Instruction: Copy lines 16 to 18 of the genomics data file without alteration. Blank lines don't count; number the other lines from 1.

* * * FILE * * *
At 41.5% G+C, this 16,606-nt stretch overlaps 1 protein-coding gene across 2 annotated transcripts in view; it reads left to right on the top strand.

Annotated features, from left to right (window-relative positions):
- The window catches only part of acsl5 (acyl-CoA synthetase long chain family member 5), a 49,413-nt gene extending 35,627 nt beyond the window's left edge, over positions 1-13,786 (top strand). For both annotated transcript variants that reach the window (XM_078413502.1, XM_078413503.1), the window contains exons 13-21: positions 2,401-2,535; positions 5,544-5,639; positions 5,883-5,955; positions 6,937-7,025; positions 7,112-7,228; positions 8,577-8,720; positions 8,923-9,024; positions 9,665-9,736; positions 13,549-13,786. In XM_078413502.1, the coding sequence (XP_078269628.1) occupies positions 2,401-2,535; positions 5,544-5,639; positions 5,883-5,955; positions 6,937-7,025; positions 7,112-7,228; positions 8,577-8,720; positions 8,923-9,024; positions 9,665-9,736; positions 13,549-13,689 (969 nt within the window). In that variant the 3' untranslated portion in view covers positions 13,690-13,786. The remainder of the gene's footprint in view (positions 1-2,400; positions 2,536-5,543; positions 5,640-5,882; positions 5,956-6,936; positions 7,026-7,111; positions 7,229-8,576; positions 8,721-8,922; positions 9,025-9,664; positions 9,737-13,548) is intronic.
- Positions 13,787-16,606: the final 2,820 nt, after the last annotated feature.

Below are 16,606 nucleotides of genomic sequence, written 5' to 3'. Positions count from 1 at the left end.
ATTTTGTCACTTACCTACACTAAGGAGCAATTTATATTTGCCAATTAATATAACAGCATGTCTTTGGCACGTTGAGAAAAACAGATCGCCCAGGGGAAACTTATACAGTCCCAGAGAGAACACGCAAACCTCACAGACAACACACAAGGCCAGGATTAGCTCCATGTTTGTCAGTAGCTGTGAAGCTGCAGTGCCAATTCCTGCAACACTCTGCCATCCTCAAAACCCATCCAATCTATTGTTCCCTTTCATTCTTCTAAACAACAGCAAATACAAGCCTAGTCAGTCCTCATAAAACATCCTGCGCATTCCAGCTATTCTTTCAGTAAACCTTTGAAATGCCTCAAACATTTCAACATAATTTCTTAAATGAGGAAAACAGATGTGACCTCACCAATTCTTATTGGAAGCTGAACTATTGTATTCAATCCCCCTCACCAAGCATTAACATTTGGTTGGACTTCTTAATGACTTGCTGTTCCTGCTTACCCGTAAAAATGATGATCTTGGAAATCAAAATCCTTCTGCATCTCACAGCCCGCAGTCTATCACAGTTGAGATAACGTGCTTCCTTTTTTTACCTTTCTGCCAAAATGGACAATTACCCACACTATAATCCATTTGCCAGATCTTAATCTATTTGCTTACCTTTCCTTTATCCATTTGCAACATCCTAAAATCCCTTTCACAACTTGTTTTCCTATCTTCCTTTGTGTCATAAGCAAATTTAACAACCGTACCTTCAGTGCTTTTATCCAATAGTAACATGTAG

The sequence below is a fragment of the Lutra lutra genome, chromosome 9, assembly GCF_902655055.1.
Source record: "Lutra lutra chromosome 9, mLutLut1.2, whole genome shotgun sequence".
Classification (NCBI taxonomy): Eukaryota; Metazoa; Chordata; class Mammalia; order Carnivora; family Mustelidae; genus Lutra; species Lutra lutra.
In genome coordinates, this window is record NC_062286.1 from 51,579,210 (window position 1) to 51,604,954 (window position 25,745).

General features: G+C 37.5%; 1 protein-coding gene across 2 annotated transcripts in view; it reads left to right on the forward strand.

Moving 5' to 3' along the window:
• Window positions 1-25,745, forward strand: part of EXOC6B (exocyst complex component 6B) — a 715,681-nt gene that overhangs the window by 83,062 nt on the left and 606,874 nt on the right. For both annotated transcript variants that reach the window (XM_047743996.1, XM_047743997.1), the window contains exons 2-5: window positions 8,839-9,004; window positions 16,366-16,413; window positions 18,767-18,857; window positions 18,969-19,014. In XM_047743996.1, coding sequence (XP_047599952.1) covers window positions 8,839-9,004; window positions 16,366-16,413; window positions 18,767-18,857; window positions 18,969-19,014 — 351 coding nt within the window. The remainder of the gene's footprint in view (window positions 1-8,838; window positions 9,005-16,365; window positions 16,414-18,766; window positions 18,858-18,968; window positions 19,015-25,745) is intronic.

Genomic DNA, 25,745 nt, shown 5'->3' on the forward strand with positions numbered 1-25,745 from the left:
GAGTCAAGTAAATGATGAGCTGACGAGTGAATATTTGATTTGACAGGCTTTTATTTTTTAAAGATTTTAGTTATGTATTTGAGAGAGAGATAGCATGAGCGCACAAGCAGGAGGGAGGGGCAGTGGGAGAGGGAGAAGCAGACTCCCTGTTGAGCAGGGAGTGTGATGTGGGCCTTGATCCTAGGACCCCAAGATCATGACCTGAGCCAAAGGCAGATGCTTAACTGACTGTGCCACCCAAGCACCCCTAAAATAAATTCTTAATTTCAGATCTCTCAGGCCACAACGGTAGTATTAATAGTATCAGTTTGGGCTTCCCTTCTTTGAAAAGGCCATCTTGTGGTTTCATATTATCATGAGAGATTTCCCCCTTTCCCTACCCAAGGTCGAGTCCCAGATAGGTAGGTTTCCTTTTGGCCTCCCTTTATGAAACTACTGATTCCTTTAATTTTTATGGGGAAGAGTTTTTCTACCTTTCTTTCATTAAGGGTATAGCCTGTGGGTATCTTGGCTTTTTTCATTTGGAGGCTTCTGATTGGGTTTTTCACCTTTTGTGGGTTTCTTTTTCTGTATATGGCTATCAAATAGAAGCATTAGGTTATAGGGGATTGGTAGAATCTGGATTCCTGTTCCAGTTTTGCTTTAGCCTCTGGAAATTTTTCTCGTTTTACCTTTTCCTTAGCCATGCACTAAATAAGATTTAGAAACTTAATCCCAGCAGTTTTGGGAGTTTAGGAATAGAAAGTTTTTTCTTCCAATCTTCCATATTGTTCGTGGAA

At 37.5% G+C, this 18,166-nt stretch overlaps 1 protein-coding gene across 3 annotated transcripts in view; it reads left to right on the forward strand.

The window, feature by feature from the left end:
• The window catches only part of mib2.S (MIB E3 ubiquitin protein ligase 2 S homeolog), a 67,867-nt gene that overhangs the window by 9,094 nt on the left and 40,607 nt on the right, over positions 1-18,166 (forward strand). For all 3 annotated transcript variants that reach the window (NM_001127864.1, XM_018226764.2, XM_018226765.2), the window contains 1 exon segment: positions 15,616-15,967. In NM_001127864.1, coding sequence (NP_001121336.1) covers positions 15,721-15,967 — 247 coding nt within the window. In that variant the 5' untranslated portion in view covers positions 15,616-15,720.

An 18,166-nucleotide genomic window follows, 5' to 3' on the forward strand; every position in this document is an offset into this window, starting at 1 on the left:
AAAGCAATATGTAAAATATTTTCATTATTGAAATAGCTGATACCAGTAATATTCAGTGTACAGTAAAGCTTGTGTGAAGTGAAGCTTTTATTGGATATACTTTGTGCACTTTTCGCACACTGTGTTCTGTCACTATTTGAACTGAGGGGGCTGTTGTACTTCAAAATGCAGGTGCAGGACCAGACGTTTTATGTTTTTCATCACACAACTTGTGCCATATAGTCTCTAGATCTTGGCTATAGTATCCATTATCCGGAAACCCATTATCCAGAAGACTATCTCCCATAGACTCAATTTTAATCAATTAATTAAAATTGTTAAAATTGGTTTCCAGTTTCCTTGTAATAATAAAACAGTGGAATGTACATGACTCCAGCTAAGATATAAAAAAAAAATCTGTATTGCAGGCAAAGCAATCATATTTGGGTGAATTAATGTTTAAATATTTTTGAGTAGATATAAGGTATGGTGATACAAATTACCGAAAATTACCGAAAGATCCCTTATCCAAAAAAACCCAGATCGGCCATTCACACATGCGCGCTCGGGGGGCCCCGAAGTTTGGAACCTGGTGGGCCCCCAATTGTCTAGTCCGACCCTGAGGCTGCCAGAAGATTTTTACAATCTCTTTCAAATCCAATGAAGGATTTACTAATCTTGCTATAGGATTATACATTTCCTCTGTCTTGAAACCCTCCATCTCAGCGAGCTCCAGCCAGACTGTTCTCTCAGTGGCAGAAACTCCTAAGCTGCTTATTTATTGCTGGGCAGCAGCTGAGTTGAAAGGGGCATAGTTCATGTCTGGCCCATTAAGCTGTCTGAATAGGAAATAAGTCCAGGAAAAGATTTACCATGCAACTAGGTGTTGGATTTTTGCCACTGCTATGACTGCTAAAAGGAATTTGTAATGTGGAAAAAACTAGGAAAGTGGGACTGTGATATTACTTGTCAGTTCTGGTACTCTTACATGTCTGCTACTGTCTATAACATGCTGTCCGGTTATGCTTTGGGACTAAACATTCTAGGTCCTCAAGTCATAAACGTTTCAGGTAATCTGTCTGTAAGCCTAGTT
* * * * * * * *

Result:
At 37.5% G+C, this 18,166-nt stretch overlaps 1 protein-coding gene across 3 annotated transcripts in view; it reads left to right on the forward strand.

The window, feature by feature from the left end:
• The window catches only part of mib2.S (MIB E3 ubiquitin protein ligase 2 S homeolog), a 67,867-nt gene that overhangs the window by 9,094 nt on the left and 40,607 nt on the right, over positions 1-18,166 (forward strand). For all 3 annotated transcript variants that reach the window (NM_001127864.1, XM_018226764.2, XM_018226765.2), the window contains 1 exon segment: positions 15,616-15,967. In NM_001127864.1, coding sequence (NP_001121336.1) covers positions 15,721-15,967 — 247 coding nt within the window. In that variant the 5' untranslated portion in view covers positions 15,616-15,720.